Area three: Potatoes
Area four: Onions and roots

Year two
Area one: Brassicas
Area two: Potatoes
Area three: Onions and roots
Area four: Legumes

Year three
Area one: Potatoes
Area two: Onions and roots
Area three: Legumes
Area four: Brassicas

Year four
Area one: Onions and roots
Area two: Legumes
Area three: Brassicas
Area four: Potatoes




Just to finish off, there are plants that do not actually fit in any of the above plant groups and they can be slotted around your plot where you have space.  These plants include lettuce, sweetcorn, squashes, spinach, parsley, coriander etc.  I actually include these with my legumes, as this way I don’t grow them in the same place year after year.


I hope you have enjoyed reading my blog today.

I will be back on Friday at 4pm.  Have a good gardening week.

A Cheap Fruitcage, Potatoes And A Flower Patch

This week, I have noticed that it has been slightly warmer in the afternoons and the weather forecasters are promising that it is going to warm up over the weekend.  I really hope it does, as up to now it feels like ‘Spring’ has been on hold.

The only positive thing about the colder weather, is the weeds haven’t started to grow vigorously yet, so I’m not using my hoe every week, as I did this time last year.


The daffodils are flowering beautifully now.  This inspired me to do a bit of work on my flower patch.  Up until a few weeks ago, there was a swing next to my flower patch.  As my daughters don’t use the swing anymore, I moved it.  This week, I dug the grass up where it stood, so my flowers patch is now an ‘L’ shape and will look much better when I have finished planting it up.  I will be looking out for some cheap plants to buy now.

My flower patch, winter 2012

My flower patch, winter 2012

My flower patch today.

My flower patch today.


This week I put my two fruit cages up, over my fruit bushes.  I love my ‘cheap’ fruit cages, as this is the third year I have used them and they work a treat.  They are made out of canes and old hand wash bottles.  I find hand wash bottles are ideal to use, as they are made out of a softer plastic that doesn’t become brittle over time.  I bought the nets from ebay three years ago, for approximately £40 for both cages, but this is far cheaper than buying a ready made fruit cage and I can easily take my cages down when the plants have stopped fruiting.  You can see my fruit cage below:



This week I have also planted my second early potatoes.  The variety I like is ‘Marfona’, which produce a high yield of large potatoes, suitable for boiling, mashing and baking.  I love the first potatoes of the year, boiled and dressed with lots of butter.  My mouth is watering just thinking about it now.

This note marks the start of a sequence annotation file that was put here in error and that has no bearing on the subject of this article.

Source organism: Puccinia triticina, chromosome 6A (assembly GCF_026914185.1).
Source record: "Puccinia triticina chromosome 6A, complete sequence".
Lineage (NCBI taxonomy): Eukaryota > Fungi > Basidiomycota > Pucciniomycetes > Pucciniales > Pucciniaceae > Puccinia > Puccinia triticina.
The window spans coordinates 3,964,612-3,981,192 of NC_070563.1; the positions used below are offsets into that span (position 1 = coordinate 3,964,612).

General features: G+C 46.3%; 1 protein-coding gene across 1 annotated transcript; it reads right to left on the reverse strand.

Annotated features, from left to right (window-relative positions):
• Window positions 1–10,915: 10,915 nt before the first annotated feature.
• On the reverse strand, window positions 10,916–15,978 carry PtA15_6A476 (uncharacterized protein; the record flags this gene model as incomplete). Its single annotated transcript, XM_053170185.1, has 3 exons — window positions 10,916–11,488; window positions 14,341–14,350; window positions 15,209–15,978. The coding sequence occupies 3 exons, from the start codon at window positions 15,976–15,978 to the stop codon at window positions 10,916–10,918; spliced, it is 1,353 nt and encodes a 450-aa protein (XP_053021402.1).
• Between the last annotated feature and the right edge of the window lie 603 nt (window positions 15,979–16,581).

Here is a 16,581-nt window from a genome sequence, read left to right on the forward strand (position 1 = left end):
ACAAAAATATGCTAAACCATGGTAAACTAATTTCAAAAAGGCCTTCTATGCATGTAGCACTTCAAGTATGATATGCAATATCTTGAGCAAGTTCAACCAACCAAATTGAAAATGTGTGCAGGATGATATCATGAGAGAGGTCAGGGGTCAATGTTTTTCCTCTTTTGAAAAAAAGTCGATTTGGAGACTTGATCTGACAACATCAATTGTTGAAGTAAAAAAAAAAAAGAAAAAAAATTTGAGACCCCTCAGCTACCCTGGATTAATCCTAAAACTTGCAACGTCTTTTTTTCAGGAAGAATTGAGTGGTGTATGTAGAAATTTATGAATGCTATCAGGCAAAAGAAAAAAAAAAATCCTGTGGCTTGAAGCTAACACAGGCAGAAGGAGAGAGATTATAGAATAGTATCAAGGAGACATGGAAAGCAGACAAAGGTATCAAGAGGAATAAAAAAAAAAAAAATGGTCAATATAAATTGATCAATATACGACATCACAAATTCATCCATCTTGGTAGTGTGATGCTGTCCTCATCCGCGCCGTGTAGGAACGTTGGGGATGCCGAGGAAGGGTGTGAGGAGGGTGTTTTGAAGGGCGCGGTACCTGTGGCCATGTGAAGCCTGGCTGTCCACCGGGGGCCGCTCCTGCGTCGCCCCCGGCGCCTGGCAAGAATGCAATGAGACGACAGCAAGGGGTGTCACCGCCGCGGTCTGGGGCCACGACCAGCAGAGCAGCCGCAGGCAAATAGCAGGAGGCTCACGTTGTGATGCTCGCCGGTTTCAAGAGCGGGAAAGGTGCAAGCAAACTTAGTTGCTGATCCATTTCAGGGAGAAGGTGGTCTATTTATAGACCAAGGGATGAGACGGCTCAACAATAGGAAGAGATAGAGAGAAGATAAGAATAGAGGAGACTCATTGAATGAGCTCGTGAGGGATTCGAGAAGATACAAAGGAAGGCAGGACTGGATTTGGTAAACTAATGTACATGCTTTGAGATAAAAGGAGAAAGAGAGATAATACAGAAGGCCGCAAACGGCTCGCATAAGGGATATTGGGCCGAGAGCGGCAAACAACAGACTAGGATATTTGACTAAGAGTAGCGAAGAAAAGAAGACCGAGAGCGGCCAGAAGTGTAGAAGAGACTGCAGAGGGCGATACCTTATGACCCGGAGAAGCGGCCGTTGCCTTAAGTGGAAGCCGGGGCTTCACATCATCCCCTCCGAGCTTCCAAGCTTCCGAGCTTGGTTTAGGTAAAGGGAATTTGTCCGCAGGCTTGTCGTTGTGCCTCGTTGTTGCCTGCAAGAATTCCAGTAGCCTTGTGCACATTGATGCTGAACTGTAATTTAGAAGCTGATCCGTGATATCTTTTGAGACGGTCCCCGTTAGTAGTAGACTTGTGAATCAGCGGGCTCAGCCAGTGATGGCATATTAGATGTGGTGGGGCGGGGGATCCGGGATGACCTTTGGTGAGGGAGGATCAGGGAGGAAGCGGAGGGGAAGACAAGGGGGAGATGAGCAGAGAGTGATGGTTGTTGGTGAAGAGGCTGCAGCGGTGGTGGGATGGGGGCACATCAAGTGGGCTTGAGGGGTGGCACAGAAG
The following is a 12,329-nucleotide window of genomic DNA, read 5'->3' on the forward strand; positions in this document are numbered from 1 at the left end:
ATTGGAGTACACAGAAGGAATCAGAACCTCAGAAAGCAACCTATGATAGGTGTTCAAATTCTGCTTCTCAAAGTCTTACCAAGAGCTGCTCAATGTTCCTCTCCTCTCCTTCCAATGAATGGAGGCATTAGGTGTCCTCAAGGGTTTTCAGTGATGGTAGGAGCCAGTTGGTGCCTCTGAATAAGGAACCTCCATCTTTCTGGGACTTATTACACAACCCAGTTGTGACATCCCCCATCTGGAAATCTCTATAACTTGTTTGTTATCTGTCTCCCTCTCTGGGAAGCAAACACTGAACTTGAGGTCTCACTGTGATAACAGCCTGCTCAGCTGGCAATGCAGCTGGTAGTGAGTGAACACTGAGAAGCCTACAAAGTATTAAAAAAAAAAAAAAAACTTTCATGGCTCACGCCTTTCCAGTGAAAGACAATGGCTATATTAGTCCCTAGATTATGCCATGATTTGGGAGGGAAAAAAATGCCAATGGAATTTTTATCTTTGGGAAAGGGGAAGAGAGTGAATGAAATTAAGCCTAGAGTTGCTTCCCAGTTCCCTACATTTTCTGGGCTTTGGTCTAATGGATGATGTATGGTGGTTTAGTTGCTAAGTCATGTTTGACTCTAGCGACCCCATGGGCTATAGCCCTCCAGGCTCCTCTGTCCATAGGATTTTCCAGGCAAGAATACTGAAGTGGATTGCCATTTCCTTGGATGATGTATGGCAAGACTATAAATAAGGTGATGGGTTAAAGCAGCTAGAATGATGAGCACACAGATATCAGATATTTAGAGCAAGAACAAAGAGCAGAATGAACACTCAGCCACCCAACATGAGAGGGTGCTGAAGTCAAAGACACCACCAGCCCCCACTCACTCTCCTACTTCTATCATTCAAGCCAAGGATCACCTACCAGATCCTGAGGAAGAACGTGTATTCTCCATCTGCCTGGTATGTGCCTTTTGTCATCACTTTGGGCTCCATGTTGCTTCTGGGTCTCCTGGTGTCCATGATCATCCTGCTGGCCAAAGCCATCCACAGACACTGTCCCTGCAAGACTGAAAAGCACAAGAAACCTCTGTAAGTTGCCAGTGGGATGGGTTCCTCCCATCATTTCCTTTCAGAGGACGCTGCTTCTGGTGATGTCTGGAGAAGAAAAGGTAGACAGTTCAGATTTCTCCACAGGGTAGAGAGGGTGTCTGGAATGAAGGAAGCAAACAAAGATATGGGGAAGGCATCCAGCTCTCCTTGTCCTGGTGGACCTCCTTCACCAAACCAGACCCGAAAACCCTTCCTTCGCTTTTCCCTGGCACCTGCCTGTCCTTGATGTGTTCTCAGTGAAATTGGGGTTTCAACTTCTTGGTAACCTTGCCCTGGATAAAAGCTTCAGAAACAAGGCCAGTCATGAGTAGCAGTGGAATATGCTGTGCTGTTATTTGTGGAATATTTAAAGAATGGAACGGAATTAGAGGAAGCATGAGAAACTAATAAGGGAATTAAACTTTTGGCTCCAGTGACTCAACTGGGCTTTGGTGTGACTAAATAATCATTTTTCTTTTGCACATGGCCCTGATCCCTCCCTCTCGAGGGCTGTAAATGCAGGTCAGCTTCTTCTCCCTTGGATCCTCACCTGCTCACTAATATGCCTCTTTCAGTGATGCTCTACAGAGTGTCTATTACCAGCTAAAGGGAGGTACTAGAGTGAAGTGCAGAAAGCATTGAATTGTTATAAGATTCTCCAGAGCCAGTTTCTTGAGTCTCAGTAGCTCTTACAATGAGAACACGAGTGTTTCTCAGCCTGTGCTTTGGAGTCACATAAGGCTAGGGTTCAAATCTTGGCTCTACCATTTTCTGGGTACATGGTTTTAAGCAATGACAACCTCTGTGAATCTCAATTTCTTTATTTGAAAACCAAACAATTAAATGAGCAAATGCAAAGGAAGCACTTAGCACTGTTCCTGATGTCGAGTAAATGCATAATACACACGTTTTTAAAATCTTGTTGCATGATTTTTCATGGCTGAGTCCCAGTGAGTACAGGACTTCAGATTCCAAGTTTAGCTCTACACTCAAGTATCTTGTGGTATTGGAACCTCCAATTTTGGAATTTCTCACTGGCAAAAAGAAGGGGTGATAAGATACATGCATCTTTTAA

I struggle to dig trenches and line it with manure, before I plant my potatoes, as it’s such hard work.  I have tried different ways to plant my potatoes, but the best way for me is to fork manure into the ground over the autumn / winter and then plant the potatoes with a bulb planter, dropping them in the hole and then covering them up with soil again.  I then earth them up as normal when they are about 10cm high:

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Afterwards I used my bulb planter again to plant some galdioli’s that I had bought form Wilkinson’s:



In my polytunnel, the weeds are starting to grow now and so I gave it a good hoe.  I then planted out some lettuce that I had grown from seed in March.  The variety is ‘Webbs wonderful’ which my family really like.  I also sowed two rows of carrots and a row of radish.  I’m keeping my fingers crossed that it will be warm enough at night, for the seeds to germinate.



Another job I managed to do was dig over my wildflower patch ready to sow my wildflower seeds next month.  Just in case you haven’t seen the photo’s from my wildflower patch last year, you can see them here.



Finally, I planted my shallots (over a month later than I normally plant them out due to the cold weather).  My shallots were growing in newspaper pots and they had all rooted well.  I planted the shallots together with the newspaper pots, making sure that none of the newspaper pots were showing above the ground.  If a newspaper pot is above the soil level, it acts like a wick and the plant dries out.

I am really pleased they are finally in the ground now.

My shallots finally planted

My shallots finally planted at my allotment

It has been another busy week at the allotment and I still have loads to do, but that’s what’s so wonderful about gardening, your work is never finished.